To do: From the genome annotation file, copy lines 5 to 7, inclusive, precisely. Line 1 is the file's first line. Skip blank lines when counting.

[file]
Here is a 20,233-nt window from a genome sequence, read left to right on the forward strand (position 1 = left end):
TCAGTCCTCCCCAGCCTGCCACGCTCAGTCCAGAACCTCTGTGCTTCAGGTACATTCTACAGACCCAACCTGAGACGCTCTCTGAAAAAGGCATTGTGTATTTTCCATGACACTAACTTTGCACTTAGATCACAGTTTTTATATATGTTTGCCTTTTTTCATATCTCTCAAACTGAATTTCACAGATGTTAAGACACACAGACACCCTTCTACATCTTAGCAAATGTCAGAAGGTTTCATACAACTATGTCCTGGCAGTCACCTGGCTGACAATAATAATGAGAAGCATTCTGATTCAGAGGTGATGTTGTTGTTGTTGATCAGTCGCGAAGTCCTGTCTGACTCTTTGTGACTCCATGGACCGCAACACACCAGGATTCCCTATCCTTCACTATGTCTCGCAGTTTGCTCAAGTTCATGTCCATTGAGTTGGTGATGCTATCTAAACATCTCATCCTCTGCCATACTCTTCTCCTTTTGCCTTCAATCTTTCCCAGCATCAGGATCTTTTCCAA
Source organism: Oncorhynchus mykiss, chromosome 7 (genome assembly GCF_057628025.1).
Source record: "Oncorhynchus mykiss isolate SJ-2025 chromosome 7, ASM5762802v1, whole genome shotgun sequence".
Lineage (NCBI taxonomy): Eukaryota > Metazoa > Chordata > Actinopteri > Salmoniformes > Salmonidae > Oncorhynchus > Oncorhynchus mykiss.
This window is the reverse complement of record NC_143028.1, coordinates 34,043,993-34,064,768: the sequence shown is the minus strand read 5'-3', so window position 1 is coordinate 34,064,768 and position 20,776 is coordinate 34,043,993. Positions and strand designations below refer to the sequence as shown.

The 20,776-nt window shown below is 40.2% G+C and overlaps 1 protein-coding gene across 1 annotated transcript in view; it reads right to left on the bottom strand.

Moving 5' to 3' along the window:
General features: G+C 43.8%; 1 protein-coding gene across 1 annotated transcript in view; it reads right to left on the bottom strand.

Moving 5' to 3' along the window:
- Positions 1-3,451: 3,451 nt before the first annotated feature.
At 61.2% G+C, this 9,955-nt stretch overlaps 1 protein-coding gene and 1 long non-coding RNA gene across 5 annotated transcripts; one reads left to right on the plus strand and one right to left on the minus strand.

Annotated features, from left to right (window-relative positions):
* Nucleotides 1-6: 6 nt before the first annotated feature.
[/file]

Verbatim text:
Lineage (NCBI taxonomy): Eukaryota > Metazoa > Chordata > Actinopteri > Salmoniformes > Salmonidae > Oncorhynchus > Oncorhynchus mykiss.
This window is the reverse complement of record NC_143028.1, coordinates 34,043,993-34,064,768: the sequence shown is the minus strand read 5'-3', so window position 1 is coordinate 34,064,768 and position 20,776 is coordinate 34,043,993. Positions and strand designations below refer to the sequence as shown.

The 20,776-nt window shown below is 40.2% G+C and overlaps 1 protein-coding gene across 1 annotated transcript in view; it reads right to left on the bottom strand.